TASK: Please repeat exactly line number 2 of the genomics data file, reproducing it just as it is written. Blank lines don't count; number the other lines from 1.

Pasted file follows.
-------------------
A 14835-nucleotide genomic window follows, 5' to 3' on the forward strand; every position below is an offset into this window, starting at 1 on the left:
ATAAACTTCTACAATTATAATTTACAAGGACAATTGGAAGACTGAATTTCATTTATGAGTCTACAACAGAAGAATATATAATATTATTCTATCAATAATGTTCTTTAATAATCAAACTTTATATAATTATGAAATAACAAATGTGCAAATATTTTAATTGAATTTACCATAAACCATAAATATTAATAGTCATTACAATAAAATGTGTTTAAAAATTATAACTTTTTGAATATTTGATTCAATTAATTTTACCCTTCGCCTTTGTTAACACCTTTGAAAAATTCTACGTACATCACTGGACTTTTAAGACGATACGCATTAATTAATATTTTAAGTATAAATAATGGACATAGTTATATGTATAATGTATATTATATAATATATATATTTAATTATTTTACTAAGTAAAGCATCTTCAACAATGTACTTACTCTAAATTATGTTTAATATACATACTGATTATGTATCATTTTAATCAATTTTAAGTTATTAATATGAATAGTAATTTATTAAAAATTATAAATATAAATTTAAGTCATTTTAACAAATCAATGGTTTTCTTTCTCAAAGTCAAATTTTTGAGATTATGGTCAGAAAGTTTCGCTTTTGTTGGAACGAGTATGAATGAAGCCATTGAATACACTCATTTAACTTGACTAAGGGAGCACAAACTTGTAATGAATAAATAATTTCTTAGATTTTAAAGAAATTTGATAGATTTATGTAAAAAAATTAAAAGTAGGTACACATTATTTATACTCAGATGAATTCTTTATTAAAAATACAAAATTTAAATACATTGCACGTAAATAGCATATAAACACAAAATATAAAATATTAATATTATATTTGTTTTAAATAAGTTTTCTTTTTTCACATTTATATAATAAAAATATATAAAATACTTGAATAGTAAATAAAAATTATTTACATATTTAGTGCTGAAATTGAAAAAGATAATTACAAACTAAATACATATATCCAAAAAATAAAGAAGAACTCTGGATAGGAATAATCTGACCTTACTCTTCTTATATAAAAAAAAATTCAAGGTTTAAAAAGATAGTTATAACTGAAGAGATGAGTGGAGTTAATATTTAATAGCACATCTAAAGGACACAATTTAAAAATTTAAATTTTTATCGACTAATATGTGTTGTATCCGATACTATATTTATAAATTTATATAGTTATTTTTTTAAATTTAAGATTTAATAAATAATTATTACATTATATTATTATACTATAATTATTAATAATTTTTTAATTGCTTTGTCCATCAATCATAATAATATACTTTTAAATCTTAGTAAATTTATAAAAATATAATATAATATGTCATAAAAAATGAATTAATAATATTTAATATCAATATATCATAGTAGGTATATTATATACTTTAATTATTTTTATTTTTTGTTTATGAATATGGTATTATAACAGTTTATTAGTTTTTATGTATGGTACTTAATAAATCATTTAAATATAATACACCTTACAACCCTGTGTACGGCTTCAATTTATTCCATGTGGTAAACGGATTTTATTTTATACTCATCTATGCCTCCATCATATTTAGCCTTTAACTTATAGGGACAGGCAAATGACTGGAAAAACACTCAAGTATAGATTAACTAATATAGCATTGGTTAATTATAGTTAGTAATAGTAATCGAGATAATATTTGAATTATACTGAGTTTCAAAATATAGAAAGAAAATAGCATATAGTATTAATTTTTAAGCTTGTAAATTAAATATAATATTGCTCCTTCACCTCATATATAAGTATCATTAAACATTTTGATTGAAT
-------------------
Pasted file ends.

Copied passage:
ATAAACTTCTACAATTATAATTTACAAGGACAATTGGAAGACTGAATTTCATTTATGAGTCTACAACAGAAGAATATATAATATTATTCTATCAATAATGTTCTTTAATAATCAAACTTTATATAATTATGAAATAACAAATGTGCAAATATTTTAATTGAATTTACCATAAACCATAAATATTAATAGTCATTACAATAAAATGTGTTTAAAAATTATAACTTTTTGAATATTTGATTCAATTAATTTTACCCTTCGCCTTTGTTAACACCTTTGAAAAATTCTACGTACATCACTGGACTTTTAAGACGATACGCATTAATTAATATTTTAAGTATAAATAATGGACATAGTTATATGTATAATGTATATTATATAATATATATATTTAATTATTTTACTAAGTAAAGCATCTTCAACAATGTACTTACTCTAAATTATGTTTAATATACATACTGATTATGTATCATTTTAATCAATTTTAAGTTATTAATATGAATAGTAATTTATTAAAAATTATAAATATAAATTTAAGTCATTTTAACAAATCAATGGTTTTCTTTCTCAAAGTCAAATTTTTGAGATTATGGTCAGAAAGTTTCGCTTTTGTTGGAACGAGTATGAATGAAGCCATTGAATACACTCATTTAACTTGACTAAGGGAGCACAAACTTGTAATGAATAAATAATTTCTTAGATTTTAAAGAAATTTGATAGATTTATGTAAAAAAATTAAAAGTAGGTACACATTATTTATACTCAGATGAATTCTTTATTAAAAATACAAAATTTAAATACATTGCACGTAAATAGCATATAAACACAAAATATAAAATATTAATATTATATTTGTTTTAAATAAGTTTTCTTTTTTCACATTTATATAATAAAAATATATAAAATACTTGAATAGTAAATAAAAATTATTTACATATTTAGTGCTGAAATTGAAAAAGATAATTACAAACTAAATACATATATCCAAAAAATAAAGAAGAACTCTGGATAGGAATAATCTGACCTTACTCTTCTTATATAAAAAAAAATTCAAGGTTTAAAAAGATAGTTATAACTGAAGAGATGAGTGGAGTTAATATTTAATAGCACATCTAAAGGACACAATTTAAAAATTTAAATTTTTATCGACTAATATGTGTTGTATCCGATACTATATTTATAAATTTATATAGTTATTTTTTTAAATTTAAGATTTAATAAATAATTATTACATTATATTATTATACTATAATTATTAATAATTTTTTAATTGCTTTGTCCATCAATCATAATAATATACTTTTAAATCTTAGTAAATTTATAAAAATATAATATAATATGTCATAAAAAATGAATTAATAATATTTAATATCAATATATCATAGTAGGTATATTATATACTTTAATTATTTTTATTTTTTGTTTATGAATATGGTATTATAACAGTTTATTAGTTTTTATGTATGGTACTTAATAAATCATTTAAATATAATACACCTTACAACCCTGTGTACGGCTTCAATTTATTCCATGTGGTAAACGGATTTTATTTTATACTCATCTATGCCTCCATCATATTTAGCCTTTAACTTATAGGGACAGGCAAATGACTGGAAAAACACTCAAGTATAGATTAACTAATATAGCATTGGTTAATTATAGTTAGTAATAGTAATCGAGATAATATTTGAATTATACTGAGTTTCAAAATATAGAAAGAAAATAGCATATAGTATTAATTTTTAAGCTTGTAAATTAAATATAATATTGCTCCTTCACCTCATATATAAGTATCATTAAACATTTTGATTGAAT